The Cabinet has approved a draft treaty between South Africa and the Democratic Republic of Congo (DRC) for the development of the Grand Inga hydro-electric project, says Cabinet spokesperson Jimmy Manyi.
The Inga hydro-electric project on the Congo River could become the largest hydro-electric project in the world, and is expected to generate a massive 40 000MW of electricity - more than the current electricity generation in South Africa.
At a briefing in Pretoria on Wednesday, Manyi said the project had the potential to supply clean and cost-effective hydroelectric power to meet the needs of the DRC and surrounding or nearby countries, including South Africa.
"This project entails the development of approximately 40 000MW of hydropower on the Congo River in the DRC which may be developed in several stand-alone phases," Manyi said.
The purpose of the treaty was to develop an enabling framework, linking the DRC and South Africa into the Grand Inga Project, and allowing for the two countries to jointly explore different economically feasible options for the development of the project.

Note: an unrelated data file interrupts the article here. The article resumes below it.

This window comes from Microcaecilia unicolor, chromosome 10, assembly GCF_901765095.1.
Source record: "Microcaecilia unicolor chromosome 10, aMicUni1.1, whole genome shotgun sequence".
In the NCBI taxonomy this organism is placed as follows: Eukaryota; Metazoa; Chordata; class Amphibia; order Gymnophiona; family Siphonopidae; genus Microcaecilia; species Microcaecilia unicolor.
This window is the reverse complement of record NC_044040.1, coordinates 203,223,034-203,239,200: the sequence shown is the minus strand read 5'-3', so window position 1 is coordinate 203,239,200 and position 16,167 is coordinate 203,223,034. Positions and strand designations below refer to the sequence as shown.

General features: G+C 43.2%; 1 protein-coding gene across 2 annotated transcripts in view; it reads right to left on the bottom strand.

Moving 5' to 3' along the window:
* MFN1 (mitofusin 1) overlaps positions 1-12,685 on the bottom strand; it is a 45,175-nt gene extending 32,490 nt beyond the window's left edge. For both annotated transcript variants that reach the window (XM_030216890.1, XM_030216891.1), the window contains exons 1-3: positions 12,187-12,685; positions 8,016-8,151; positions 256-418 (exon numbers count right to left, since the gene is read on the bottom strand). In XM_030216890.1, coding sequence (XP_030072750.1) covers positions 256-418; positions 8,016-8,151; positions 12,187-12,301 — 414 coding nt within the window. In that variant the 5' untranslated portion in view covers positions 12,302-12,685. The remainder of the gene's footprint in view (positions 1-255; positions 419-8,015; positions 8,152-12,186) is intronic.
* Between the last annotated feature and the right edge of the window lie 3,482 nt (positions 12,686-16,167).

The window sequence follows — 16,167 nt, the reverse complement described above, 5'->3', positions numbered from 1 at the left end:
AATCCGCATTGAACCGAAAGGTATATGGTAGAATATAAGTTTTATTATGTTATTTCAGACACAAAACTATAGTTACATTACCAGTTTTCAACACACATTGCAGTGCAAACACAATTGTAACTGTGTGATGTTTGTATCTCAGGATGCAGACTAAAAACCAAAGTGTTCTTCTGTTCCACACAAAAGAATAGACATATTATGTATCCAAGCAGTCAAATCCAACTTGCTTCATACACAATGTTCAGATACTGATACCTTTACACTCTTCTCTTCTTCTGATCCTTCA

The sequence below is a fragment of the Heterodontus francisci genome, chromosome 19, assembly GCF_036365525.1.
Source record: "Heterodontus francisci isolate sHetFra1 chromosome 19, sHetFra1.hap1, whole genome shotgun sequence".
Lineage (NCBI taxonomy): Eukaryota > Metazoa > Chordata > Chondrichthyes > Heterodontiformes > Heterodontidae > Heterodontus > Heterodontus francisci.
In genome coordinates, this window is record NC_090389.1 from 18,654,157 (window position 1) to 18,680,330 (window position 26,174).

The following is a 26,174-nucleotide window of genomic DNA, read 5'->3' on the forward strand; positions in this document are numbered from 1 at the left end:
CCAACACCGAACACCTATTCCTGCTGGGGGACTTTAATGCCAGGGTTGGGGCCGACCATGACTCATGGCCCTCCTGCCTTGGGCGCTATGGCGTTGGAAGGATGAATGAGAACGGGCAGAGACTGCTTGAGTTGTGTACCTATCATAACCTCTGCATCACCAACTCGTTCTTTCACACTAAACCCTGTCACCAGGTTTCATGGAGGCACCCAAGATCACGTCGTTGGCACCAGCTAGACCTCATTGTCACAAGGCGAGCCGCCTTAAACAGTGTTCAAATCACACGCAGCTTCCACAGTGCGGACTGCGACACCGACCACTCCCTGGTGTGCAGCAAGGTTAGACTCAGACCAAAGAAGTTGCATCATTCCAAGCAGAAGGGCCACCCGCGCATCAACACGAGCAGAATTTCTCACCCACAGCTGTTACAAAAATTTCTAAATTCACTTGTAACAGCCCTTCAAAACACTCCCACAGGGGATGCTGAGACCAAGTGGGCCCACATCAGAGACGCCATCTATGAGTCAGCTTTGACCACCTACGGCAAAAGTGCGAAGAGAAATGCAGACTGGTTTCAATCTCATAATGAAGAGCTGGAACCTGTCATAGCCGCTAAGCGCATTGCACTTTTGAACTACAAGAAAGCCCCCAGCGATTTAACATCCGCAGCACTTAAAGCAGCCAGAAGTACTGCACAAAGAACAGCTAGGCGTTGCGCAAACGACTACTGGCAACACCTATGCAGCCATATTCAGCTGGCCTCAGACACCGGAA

Manyi said the two countries should also engage and source support for the project from other countries in the continent, especially those in the Southern African Development Community (SADC).
"The project will form part of South Africa's government strategy to promote renewable energy in the region, contribute to a reduction of carbon emissions, ensure security of supply and to develop energy infrastructure on the continent and the SADC region in particular."
On Tuesday, the Department of Energy's deputy director-general, Thandeka Zungu, said that after receiving approval from the Cabinet, the treaty would go to the DRC.
She said the envisaged hydropower project had a potential to change the face of the African energy sector, enhancing access to clean and efficient energy across the continent and contributing significantly towards low-carbon economies and economic development.
According to South Africa's Integrated Resource Plan, a 20-year projection on electricity supply and demand, about 6% of electricity generated in the country will be required to come from hydro resources.